Continue Reading Expensive Shoe Collection Brings Divorced Couple Back to Court

It was announced on May 24, 2011 that new home sales rose for the second month in a row; a fact that startled many economists. Have we reached the bottom?  No one can be certain but a device from the estate planners portfolio is getting renewed interest and it is one that Domestic Relations lawyers like because it would appear to insulate family members from “increase in value” claims by spouses who are not part of the family.

The devise is called a Qualified Personal Residence Trust.  The purpose from the estate planners viewpoint is to get appreciating residential property out of a person’s estate. Here is how it works.

 

Mr. and Mrs. Warbucks buy a house in Longport NJ in 1970 for $35,000. To quote Billy Joel, they live in Allentown but spend their weekends at the Jersey shore.  Mr. and Mrs. Warbucks are now in their 70s and still enjoy the property but it is mostly a grandchild magnet today.  At the height of the market in 2007, the property was worth $3,000,000 and thus had a $2,930,000 capital gain.  The Warbucks children would like to keep the property after their parents die and pass it along to other family members.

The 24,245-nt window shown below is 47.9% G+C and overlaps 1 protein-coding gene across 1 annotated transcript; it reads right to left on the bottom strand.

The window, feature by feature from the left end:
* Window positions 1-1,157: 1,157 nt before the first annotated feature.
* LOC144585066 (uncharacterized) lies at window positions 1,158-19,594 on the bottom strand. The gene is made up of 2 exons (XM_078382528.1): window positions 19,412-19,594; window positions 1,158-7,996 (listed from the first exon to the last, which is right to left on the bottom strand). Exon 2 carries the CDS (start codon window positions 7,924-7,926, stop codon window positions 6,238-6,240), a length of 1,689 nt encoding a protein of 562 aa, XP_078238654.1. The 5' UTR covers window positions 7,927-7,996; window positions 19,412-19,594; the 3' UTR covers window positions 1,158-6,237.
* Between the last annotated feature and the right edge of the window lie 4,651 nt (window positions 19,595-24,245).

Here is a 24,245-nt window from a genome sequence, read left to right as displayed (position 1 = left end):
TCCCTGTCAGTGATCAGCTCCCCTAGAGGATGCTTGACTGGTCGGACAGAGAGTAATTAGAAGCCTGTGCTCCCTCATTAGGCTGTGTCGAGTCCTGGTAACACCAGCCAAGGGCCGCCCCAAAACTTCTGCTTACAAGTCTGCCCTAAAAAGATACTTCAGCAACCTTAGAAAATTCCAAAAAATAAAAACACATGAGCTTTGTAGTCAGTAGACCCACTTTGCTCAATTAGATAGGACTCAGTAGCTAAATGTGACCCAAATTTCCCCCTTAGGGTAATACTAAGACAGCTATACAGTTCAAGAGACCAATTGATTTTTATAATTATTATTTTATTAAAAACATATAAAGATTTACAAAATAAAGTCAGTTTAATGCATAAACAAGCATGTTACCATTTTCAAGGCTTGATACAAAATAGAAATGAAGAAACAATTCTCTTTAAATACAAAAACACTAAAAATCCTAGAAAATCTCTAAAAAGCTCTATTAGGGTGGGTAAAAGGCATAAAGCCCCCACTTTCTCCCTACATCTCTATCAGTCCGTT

The game with a QPRT is this.  Today, the Longport property would appraise for $2,200,000.  If the Warbucks deed the property into a QPRT, they do so at today’s appraised value and they report that as a gift depending on how long they want the trust to last.  The key is deciding how long the trust should last because if you guess wrong and the grantors die before the trust term expires, the magic of the tax scheme turns into a pumpkin.  But if they are still living when the trust does terminate (typically 5-10 years) any increase in the value of the property is not part of the Warbucks’ taxable estate for federal purposes.  At the end of the trust, the property goes to the trust beneficiaries as owners in fee (i.e., complete owners) subject to the right of the grantors to remain in residence for their lives.  In a world where prices are rising, this is a very efficient tax device.